Bengaluru, Sep 14: The violence-hit city Bengaluru came back to normalcy on Wednesday after a day of uneasy calm when people in large-scale stepped out on streets to protest against the raging Cauvery water sharing issue with Tamil Nadu.
According to the Bengaluru city police, curfew in 16 police stations and ban orders under Section 144 of the Criminal Procedure Code will remain in force until further notice.
Buses, taxis, autos and metro rail resumed their services on Wednesday. Thousands of people were seen going to offices and workplaces across the city.
Passengers going to or alighting at railway junctions and bus terminals in the city and the airport on the outskirts are able to get transport as trains, inter-state buses and flights are operating on schedule.
“Security across the city remains tight and ban order under section 144 of the CrPC on assembling of more than five persons at public places and populated areas continues till further order to ensure peace and prevent any untoward incident,” said Police Commissioner N.S. Megharikh.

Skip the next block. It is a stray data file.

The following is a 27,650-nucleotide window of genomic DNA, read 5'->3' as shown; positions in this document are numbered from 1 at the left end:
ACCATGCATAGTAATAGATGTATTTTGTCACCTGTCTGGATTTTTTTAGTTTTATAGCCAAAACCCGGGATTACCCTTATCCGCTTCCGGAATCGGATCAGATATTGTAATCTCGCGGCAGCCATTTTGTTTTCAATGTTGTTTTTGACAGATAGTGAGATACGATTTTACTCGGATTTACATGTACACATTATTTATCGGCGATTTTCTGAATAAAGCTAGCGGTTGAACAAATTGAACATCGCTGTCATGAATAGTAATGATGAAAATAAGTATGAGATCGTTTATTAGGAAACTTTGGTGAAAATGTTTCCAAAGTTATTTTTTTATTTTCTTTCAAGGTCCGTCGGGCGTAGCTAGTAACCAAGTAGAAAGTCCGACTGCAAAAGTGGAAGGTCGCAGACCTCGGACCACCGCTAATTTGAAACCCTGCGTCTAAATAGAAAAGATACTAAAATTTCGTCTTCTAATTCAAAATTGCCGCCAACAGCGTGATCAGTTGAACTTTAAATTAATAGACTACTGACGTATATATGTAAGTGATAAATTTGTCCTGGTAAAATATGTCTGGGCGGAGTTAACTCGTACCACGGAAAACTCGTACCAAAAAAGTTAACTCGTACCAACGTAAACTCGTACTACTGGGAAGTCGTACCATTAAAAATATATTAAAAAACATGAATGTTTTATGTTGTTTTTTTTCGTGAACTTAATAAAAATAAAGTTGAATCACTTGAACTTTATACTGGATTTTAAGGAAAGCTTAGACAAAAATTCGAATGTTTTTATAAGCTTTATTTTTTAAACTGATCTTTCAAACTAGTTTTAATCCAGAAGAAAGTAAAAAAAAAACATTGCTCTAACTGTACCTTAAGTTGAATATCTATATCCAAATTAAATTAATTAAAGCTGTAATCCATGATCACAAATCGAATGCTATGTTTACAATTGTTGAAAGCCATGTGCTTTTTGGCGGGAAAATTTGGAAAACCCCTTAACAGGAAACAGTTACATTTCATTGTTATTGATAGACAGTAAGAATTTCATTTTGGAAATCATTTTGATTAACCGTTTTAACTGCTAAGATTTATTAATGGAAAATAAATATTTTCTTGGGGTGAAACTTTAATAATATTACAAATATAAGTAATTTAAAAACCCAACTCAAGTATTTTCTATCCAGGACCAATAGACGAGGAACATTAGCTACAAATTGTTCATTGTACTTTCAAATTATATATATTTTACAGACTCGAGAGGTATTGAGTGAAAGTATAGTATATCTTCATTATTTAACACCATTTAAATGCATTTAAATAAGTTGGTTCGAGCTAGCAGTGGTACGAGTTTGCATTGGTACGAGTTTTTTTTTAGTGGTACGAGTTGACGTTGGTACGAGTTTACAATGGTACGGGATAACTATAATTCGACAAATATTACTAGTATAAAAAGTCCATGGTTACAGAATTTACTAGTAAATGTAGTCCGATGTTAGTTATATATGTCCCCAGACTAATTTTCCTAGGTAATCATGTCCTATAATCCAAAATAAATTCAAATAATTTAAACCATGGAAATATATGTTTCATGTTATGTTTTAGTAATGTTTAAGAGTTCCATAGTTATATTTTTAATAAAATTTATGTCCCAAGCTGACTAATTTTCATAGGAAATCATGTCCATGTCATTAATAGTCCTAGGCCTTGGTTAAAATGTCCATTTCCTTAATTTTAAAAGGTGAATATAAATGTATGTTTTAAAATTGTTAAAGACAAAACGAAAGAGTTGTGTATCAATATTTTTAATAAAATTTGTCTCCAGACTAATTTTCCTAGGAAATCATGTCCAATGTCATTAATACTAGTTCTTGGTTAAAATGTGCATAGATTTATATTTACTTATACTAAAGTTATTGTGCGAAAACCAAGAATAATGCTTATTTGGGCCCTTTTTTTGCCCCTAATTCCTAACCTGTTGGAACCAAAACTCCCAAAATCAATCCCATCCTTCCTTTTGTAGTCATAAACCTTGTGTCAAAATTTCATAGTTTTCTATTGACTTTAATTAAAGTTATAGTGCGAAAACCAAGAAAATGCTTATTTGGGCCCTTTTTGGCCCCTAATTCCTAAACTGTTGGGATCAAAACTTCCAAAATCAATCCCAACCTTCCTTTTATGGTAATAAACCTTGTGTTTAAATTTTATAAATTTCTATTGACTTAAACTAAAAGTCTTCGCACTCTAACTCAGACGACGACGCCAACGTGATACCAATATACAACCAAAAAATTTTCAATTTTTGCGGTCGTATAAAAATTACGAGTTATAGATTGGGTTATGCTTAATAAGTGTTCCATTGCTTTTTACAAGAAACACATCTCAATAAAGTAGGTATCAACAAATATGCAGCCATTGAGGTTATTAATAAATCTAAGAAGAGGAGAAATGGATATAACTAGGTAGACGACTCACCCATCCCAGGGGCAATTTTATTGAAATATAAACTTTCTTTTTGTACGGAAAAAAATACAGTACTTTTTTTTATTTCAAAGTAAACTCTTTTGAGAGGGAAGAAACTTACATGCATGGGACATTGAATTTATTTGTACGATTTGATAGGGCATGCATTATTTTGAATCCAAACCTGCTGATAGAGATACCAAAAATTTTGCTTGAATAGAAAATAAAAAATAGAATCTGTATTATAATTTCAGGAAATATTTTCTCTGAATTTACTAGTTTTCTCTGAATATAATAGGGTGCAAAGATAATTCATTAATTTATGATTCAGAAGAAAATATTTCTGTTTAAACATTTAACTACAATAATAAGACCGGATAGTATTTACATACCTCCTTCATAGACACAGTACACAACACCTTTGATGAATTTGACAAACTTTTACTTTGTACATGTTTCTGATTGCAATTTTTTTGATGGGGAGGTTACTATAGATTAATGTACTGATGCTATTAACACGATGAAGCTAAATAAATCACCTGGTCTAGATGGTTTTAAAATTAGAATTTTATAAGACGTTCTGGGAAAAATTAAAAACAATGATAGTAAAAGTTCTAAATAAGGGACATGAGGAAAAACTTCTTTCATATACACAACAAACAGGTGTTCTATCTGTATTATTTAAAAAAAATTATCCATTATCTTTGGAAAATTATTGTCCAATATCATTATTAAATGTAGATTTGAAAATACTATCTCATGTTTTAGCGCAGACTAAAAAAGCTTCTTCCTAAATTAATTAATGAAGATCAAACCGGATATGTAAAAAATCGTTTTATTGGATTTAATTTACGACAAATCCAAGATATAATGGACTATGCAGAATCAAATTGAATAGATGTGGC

However, schools and colleges have declared holiday on the occasion of Onam festival and remained shut in curfew-hit areas to avoid inconvenience.
“Educational institutions, offices and businesses will remain shut in curfew-bound areas as a precautionary measure,” Megharikh said.
Situation at Mandya and Mysuru in the river basin is also under control amid peaceful protests by farmers, traders and youth against releasing water to the lower riparian state.
Meanwhile, state Chief Minister Siddaramaiah is waiting for a meeting with Prime Minister Narendra Modi in New Delhi to seek his intervention in the inter-state water row.
Siddaramaiah wrote a letter to Modi on September 9 for convening a meeting of the chief ministers of both the states and his intervention to resolve the vexed issue after the Supreme Court ordered the state to release 15,000 cusecs of the river water to Tamil Nadu on September 5 for 10 days and extended it to September 20, reducing the quantum of release to 12,000 cusecs per day.